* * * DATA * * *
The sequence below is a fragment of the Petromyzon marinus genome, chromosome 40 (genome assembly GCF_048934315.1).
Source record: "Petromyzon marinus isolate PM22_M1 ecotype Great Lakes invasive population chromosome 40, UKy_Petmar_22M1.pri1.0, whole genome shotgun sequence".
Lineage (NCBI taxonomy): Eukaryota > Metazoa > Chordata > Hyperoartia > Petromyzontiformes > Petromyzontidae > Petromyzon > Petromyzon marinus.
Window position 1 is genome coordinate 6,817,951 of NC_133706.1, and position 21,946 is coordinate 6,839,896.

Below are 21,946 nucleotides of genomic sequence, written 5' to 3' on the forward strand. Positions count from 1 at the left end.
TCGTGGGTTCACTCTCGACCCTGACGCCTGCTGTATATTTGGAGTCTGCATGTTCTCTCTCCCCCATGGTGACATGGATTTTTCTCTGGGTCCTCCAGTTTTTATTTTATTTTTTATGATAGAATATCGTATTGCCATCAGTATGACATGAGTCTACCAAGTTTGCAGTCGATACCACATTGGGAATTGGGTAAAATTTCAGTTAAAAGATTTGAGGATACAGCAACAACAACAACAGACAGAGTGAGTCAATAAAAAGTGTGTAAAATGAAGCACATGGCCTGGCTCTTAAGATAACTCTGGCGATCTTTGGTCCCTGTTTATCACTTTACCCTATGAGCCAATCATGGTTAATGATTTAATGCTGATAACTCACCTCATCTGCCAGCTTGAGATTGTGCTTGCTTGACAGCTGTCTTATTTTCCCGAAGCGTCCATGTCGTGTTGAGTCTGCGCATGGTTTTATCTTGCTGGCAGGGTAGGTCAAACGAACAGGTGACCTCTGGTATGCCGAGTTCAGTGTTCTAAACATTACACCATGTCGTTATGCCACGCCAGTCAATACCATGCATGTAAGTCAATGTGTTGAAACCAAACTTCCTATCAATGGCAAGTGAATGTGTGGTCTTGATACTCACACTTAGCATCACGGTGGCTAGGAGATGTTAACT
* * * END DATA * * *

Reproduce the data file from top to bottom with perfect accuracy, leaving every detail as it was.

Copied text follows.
The sequence below is a fragment of the Petromyzon marinus genome, chromosome 40 (genome assembly GCF_048934315.1).
Source record: "Petromyzon marinus isolate PM22_M1 ecotype Great Lakes invasive population chromosome 40, UKy_Petmar_22M1.pri1.0, whole genome shotgun sequence".
Lineage (NCBI taxonomy): Eukaryota > Metazoa > Chordata > Hyperoartia > Petromyzontiformes > Petromyzontidae > Petromyzon > Petromyzon marinus.
Window position 1 is genome coordinate 6,817,951 of NC_133706.1, and position 21,946 is coordinate 6,839,896.

Below are 21,946 nucleotides of genomic sequence, written 5' to 3' on the forward strand. Positions count from 1 at the left end.
TCGTGGGTTCACTCTCGACCCTGACGCCTGCTGTATATTTGGAGTCTGCATGTTCTCTCTCCCCCATGGTGACATGGATTTTTCTCTGGGTCCTCCAGTTTTTATTTTATTTTTTATGATAGAATATCGTATTGCCATCAGTATGACATGAGTCTACCAAGTTTGCAGTCGATACCACATTGGGAATTGGGTAAAATTTCAGTTAAAAGATTTGAGGATACAGCAACAACAACAACAGACAGAGTGAGTCAATAAAAAGTGTGTAAAATGAAGCACATGGCCTGGCTCTTAAGATAACTCTGGCGATCTTTGGTCCCTGTTTATCACTTTACCCTATGAGCCAATCATGGTTAATGATTTAATGCTGATAACTCACCTCATCTGCCAGCTTGAGATTGTGCTTGCTTGACAGCTGTCTTATTTTCCCGAAGCGTCCATGTCGTGTTGAGTCTGCGCATGGTTTTATCTTGCTGGCAGGGTAGGTCAAACGAACAGGTGACCTCTGGTATGCCGAGTTCAGTGTTCTAAACATTACACCATGTCGTTATGCCACGCCAGTCAATACCATGCATGTAAGTCAATGTGTTGAAACCAAACTTCCTATCAATGGCAAGTGAATGTGTGGTCTTGATACTCACACTTAGCATCACGGTGGCTAGGAGATGTTAACT